Artist Spotlight Artwork Spotlight

Artist Spotlight: Erin Smith Glenn

In the Artist Spotlight series of blog posts, The Layered Onion highlights an artist in the community. We’ll get a chance to learn more about each artist and their work. In this post, we are featuring Erin Smith Glenn (she/her). Erin is open about her mental health and how it impacts her work. Black history also greatly influences Erin – she illustrates its power in vivid colors.

A photo of the artist, Erin Smith Glenn (Erin M Smith), with The HAIRitage of Nina Simone. Art and mental health. The importance of black mental health and black history. In Black history month and beyond. Simone was neurodivergent and likely bipolar. 

Erin was published in The Shallot.
Photo of the artist with The HAIRitage of Nina Simone.

Erin Smith Glenn is an associate professor of art, advisor of the Visual Arts Club, former vice president of the board for the Dayton Society of Artists, and proud alum of Central State University, Ohio’s only public HBCU (historically black college or university). She holds an M.F.A. from the University of Cincinnati with a concentration in 2D drawing and painting, working in a variety of media and mixed media. Erin has exhibited works in Ohio, Tennessee, Kentucky, Missouri, Louisiana, Vermont, Texas, Virginia and Illinois, respectfully, including numerous solo exhibitions.

Recently, she was awarded Best in Show for her 4’x8’ painting in the “New Woman” art exhibit hosted collaboratively by the Pendleton Arts Center and the Clifton Cultural Arts Center, Cincinnati OH. Upon completion of the new CCAC building, a gallery in honor of Elizabeth Nourse (1859-1938) will be housed within the new CCAC. As a feature included in the Best in Show prize package, Erin as the inaugural exhibiting artist in this venue and has been invited to spend 3 months creating new work in Cincinnati’s only home established by Frank Lloyd Wright. The Elizabeth Nourse gallery will be dedicated primarily to women artists and is due to open early 2024.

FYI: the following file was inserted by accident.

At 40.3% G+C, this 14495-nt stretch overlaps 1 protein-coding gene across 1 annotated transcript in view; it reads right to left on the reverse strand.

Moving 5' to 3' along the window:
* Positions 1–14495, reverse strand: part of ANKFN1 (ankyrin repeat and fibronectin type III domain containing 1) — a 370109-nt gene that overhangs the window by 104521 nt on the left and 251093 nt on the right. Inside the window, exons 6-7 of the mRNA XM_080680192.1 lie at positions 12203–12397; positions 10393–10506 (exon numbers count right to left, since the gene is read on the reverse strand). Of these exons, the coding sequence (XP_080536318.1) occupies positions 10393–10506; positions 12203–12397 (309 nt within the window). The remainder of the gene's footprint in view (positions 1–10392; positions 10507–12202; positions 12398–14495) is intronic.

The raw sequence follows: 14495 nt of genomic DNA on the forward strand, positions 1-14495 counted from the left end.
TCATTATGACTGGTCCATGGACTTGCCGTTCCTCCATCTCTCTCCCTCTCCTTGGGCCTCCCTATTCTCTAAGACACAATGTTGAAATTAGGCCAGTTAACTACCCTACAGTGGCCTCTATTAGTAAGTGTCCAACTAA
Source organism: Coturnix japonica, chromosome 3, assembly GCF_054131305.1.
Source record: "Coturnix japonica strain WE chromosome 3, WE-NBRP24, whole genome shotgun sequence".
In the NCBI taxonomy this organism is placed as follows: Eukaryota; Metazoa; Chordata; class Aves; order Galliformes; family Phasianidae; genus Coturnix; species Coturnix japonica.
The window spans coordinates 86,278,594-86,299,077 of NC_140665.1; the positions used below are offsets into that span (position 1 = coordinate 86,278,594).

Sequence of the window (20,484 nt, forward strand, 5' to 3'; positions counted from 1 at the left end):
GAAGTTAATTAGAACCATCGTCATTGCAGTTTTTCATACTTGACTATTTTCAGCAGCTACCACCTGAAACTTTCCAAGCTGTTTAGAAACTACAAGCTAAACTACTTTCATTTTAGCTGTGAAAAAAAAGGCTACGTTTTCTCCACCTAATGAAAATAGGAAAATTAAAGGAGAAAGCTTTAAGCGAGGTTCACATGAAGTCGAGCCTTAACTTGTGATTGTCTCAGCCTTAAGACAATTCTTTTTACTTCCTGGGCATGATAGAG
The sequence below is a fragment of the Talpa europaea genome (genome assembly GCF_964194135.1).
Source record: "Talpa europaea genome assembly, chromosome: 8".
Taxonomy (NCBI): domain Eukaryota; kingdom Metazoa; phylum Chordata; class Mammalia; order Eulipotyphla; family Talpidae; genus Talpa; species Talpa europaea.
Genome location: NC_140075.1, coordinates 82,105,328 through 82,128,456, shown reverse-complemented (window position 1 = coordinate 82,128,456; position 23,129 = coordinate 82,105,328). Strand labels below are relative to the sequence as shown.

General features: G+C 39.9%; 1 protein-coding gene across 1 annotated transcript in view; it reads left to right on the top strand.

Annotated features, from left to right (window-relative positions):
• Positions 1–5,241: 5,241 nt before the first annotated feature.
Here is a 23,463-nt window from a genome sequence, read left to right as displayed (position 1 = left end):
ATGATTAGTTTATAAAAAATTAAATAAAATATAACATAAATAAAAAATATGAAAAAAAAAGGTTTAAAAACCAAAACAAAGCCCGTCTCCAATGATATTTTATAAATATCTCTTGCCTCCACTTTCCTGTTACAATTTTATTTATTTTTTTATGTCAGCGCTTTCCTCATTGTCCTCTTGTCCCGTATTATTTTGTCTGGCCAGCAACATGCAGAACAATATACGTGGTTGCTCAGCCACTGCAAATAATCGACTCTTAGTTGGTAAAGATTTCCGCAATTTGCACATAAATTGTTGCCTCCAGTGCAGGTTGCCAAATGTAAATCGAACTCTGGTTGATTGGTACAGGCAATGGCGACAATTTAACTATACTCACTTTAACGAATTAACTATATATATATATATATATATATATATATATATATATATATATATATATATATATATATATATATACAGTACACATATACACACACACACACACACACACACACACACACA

Among Erin’s lifelong pursuits is to continually practice her artwork and overall creative experiences, vowing never to stop “growing as an artist and individual,” while always striving to instill this concept in her students and her three children, as she does within herself. The award stated above has already begun to provide students with opportunities to engross themselves in the art scene. Erin proudly stands on the shoulders of many while she strives to be that same catalyst for others.

Follow the gravitational pull within you that leads to a life of consistent growth and development through the pursuant act of creative imagination. 

Erin Smith Glenn

What first drew you to art?

I have always been an artist. My first “masterpiece” was when I colored over the family portrait at the age of 3. 🙂 I soon realized that reproductions of this kind would not be suitable for a lifelong career, so I started drawing FROM the portraits instead of ON them. My first portrait sales were at the age of 11, and soon, I became addicted to this new lifestyle. But it began with many hours in the basement drawing from family photos, especially baby photos.

How would you describe your artistic style?

Realism with an emphasis on color theory, alternate use of the color palette, and a touch of fantasy.

What topics inspire you?